A Page at Versailles
Fourteen years before the French Revolution, writes Felice Harcourt, the son of a Belgian nobleman joined the court of the Bourbons.
Comte Marie-Ferdinand-Hilarion de Liede-kerke Beaufort was born in 1762 in the sovereign principality of Liège. His first years were spent very happily at his family’s country house, Noisy, where the fields, woods and streams were the scene of much boyish mischief. By the time that Comte Hilarion was thirteen, it was clear to his father that he would have to complete his education away from home. He himself had served with distinction in the armies of France and he wished Hilarion to do likewise.
Comte Hilarion writes in his memoirs1: ‘It was decided that until my childish hand could wield the sword for which it was intended, I should concentrate on acquiring greater polish and learning. An appointment as page at Versailles seemed an ideal way of enabling me to achieve both these aims.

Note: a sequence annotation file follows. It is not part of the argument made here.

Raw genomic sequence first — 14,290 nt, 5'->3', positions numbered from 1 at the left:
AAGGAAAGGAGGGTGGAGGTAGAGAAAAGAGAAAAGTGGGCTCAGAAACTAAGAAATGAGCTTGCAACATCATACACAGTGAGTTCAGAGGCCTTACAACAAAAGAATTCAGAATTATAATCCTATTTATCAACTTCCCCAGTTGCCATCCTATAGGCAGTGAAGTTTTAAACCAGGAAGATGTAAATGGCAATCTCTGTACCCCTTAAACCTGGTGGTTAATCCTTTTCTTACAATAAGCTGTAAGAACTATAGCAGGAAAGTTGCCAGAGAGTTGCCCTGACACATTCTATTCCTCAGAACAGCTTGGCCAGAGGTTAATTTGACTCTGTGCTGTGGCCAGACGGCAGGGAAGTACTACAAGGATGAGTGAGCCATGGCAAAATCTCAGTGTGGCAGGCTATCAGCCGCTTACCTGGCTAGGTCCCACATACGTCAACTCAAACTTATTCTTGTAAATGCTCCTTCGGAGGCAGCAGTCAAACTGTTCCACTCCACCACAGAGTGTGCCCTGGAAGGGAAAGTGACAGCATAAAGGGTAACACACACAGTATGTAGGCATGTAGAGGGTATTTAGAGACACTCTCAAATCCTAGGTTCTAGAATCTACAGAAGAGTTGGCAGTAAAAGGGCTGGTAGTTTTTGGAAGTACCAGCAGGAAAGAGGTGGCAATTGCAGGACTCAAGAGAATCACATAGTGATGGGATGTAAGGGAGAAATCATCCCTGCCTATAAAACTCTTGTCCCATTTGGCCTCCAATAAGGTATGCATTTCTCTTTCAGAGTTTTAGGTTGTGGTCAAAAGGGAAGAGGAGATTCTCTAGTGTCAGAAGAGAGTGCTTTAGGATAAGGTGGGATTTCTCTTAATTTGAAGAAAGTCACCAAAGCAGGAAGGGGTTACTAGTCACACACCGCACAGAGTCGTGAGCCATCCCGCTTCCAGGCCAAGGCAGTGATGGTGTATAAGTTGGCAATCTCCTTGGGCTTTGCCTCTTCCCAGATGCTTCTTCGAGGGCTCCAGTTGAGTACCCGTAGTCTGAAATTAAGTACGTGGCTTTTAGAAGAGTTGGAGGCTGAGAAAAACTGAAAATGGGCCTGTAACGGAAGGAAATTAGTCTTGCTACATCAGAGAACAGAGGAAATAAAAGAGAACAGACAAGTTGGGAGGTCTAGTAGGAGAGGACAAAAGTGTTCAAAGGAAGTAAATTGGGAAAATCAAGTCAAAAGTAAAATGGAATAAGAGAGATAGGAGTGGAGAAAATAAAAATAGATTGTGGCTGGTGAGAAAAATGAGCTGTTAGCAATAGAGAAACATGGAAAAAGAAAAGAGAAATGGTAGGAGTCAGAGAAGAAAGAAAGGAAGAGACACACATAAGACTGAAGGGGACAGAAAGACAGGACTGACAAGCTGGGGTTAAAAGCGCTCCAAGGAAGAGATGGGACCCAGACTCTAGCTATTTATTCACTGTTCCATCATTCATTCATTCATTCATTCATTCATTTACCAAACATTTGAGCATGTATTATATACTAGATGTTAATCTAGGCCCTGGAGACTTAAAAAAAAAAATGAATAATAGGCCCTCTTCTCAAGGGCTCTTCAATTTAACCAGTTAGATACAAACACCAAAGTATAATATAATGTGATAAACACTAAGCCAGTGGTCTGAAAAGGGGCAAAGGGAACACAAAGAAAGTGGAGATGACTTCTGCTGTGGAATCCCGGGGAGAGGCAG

The pages, particularly those of the Chamber, who were few in number, were given an excellent education.’ Comte Hilarion was fortunate enough to obtain an appointment as page to Monsieur, the Comte de Provence, brother of King Louis XVI and, later, LouisXVIII of France.